Remarkably unsuccessful attempt to amuse in a chronicle of one young woman’s bumpy metamorphosis from feckless college graduate to responsible, married Arizona citizen.
Frequently relying for laughs on body parts and body functions (sagging breasts, facial hair, excrement), Notaro (The Idiot Girls’ Action-Adventure Club, 2002) begins her rites of passage as a boyfriend moves out, running off with an old girlfriend to follow his dream of growing and smoking pot and learning to play an acoustic guitar. Notaro is more annoyed than heartbroken, but when she meets the amazing “Good Guy,” she freaks out, feeling pressured to keep him. The guy is really good; soon after moving in, he proposes, which means she must deal with a wedding. Mom takes charge as Notaro, comprehending the “phenomenon known as Dreading the Wedding,” is sucked into the great “bridal black hole.” She worries about her weight, body hair, and getting through the ceremony itself, which takes place three miles from a major airport, making most of the responses inaudible. The happy couple then buys a house that turns out to have no air-conditioning, so Notaro and her husband fight over who sweats the least. Married life has its problems, like backed-up plumbing and strange smells, but she copes with that as pluckily as she does with the itchy bra she buys at an outlet mall, becoming an aunt to the imperious “Little King,” and rescuing her Nana in the grocery store as she scales a wall of baked beans. To her horror, she realizes she is finally becoming an adult: she’s using her grocery coupons and doesn't understand the new Levi’s commercials. In the best and least forced chapter, Notaro describes sitting next to Nancy Sinatra on a plane flight and telling the singer how much Frank Sinatra had meant to her Italian-American family, especially her Nana. If only the rest of the text were that relaxed and natural.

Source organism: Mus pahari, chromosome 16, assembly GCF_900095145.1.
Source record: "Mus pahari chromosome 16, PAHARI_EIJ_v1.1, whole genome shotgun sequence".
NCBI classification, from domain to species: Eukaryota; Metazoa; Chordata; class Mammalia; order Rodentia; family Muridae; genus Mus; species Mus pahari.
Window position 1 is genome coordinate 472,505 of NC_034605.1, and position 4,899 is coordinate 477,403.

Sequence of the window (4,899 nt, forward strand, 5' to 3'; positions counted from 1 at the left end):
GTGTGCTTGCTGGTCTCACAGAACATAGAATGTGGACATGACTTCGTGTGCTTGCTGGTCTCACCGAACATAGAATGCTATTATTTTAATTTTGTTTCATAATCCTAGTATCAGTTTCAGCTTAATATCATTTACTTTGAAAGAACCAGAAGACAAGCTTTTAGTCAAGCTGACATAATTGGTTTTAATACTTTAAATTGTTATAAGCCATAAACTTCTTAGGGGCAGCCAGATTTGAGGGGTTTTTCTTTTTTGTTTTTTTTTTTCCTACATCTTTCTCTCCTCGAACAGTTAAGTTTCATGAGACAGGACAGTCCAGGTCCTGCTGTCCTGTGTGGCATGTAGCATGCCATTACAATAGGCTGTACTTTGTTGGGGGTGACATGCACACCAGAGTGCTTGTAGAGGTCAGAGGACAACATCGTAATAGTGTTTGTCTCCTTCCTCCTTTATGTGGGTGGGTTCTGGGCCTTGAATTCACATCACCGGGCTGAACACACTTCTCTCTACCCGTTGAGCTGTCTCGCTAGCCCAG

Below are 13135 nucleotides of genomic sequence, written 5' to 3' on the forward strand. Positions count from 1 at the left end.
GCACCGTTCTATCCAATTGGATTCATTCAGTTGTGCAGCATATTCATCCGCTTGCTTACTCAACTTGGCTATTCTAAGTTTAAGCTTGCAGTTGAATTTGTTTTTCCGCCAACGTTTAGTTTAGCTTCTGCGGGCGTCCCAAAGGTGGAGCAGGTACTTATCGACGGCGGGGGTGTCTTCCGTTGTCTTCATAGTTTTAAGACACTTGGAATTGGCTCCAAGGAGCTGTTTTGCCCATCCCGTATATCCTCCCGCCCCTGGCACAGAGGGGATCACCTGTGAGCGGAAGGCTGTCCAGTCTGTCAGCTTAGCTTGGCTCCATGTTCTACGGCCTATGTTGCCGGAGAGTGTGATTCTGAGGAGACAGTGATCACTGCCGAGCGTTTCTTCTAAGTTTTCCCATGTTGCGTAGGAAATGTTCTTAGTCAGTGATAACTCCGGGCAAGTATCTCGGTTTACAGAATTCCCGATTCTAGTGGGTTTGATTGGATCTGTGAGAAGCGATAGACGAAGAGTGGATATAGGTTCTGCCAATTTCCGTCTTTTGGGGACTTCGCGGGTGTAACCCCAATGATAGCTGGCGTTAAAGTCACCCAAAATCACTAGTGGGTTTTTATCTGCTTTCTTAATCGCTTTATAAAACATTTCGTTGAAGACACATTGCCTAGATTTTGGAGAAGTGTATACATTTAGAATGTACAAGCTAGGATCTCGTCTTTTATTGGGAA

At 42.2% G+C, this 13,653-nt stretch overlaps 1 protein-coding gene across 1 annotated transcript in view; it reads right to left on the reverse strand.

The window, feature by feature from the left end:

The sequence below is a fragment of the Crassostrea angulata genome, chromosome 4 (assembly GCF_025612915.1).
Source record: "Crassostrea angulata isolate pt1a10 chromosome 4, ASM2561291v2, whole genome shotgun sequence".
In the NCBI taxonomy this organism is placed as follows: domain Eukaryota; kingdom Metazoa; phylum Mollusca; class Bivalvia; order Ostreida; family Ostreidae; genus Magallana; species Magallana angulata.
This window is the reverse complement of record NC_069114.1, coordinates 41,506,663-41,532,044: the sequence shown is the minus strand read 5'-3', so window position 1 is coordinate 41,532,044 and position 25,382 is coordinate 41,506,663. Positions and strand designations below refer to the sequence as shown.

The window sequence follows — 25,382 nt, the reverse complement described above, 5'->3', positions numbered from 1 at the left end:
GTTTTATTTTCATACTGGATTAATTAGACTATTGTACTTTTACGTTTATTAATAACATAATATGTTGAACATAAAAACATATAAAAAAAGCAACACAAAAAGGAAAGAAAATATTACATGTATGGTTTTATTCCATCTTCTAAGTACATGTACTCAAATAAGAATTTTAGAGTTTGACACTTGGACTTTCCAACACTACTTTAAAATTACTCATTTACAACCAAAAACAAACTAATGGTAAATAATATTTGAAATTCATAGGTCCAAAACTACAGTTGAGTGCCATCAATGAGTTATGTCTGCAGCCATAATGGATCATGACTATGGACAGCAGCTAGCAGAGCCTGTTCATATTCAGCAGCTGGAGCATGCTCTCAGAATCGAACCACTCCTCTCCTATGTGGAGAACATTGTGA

Forced humor: not funny.